6. It should be as long as it needs to be. There is no hard-and-fast rule about length. Maybe you can summarise your mieisterwerk in a few sentences. Maybe you need to write four paragraphs to really draw people in and get them involved. Size doesn’t matter. That’s what my girlfriend tells me anyway.

    7. Don’t be boring. The moment your potential reader feels bored, they’re gone, clicking on to the next book on the also-bought bar. Every line has to be compelling and move the story on. Just like your book, in fact.

    8. Make them laugh, cry, cower. It’s all about emotions. How is your book going to make people feel? Is it heartbreaking or hilarious? Chilling or hotter than Angelina Jolie sunbathing in Death Valley? Again, look at the words most used in your genre. They are clichés for a reason. They work.

    9. Use testimonials. If you have some quotes from well-known writers or experts, use them. These are generally best in a block rather than scattered through the text. If you’ve got a quote from your Auntie Maureen, you might as well use that too. Just don’t reference her as your auntie.

    10. Make your characters live. As well as the story, it’s vital to get a good sense of your characters across – and, most importantly, their big problem. What terrible dilemma do they have to resolve? What personal demon do they need to conquer? You need characters and problems people will identify with – but they have to be big problems. Having a broken dishwasher just isn’t exciting enough.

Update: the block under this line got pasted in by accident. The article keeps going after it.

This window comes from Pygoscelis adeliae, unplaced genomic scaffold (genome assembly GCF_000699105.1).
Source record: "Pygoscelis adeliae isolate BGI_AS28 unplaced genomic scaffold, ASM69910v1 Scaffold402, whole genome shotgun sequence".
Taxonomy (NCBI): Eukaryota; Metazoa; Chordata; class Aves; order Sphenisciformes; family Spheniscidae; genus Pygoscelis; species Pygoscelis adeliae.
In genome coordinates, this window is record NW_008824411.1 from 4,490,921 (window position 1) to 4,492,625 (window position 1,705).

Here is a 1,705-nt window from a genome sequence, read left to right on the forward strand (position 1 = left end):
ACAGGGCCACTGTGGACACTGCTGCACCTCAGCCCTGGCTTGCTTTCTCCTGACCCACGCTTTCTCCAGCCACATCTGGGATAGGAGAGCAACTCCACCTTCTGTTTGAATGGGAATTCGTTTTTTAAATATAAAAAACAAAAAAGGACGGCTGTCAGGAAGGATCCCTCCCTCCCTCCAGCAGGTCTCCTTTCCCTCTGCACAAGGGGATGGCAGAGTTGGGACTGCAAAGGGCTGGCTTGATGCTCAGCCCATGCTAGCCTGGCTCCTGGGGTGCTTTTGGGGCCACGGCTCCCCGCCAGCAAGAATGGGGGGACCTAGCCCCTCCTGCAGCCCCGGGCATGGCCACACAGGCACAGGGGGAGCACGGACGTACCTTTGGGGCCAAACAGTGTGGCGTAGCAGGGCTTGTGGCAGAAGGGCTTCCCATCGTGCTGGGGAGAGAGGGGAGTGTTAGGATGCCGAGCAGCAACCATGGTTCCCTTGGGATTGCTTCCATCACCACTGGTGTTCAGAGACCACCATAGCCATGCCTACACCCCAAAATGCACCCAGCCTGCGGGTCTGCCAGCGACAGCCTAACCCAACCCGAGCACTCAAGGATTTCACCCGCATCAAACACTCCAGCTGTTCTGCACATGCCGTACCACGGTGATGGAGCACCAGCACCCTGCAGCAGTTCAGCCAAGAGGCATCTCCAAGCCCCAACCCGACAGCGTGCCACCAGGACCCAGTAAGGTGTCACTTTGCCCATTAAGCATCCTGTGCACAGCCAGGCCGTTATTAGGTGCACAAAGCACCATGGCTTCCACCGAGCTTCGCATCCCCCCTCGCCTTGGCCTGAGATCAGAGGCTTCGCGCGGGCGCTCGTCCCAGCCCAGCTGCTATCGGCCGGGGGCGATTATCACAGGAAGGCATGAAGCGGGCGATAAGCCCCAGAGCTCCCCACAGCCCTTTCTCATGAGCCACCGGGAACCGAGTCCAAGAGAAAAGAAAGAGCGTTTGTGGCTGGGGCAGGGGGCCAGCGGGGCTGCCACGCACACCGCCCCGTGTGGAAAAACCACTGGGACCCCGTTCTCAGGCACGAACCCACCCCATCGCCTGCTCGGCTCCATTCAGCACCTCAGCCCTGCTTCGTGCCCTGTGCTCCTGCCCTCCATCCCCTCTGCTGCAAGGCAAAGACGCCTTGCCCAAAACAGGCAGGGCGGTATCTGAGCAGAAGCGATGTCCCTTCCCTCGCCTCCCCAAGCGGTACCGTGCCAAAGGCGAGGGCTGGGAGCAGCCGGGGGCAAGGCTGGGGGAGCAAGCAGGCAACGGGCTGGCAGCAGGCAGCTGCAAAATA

11. Make the reader desperate to know what happens. You have to end your description with a cliffhanger. You need to lead the reader to the point where they are so curious that, were they a cat, it would kill them. Make sure you don’t give too much away. Be intriguing.

    (Source)

    Here is a book description that would most likely make me buy:

    In 1903 a mysterious young woman flees alone across the West, one heart-pounding step ahead of the law. At nineteen, Mary Boulton has just become a widow—and her husband’s killer. As bloodhounds track her frantic race toward the mountains, she is tormented by mad visions and by the knowledge that her two ruthless brothers-in-law are in pursuit, determined to avenge their younger brother’s death. Responding to little more than the primitive fight for life, the widow retreats ever deeper into the wilderness—and into the wilds of her own mind—encountering an unforgettable cast of eccentrics along the way.

    The Outlander LP, by Gil Adamson




About The Author

The sawed-off shotgun of literary pulp.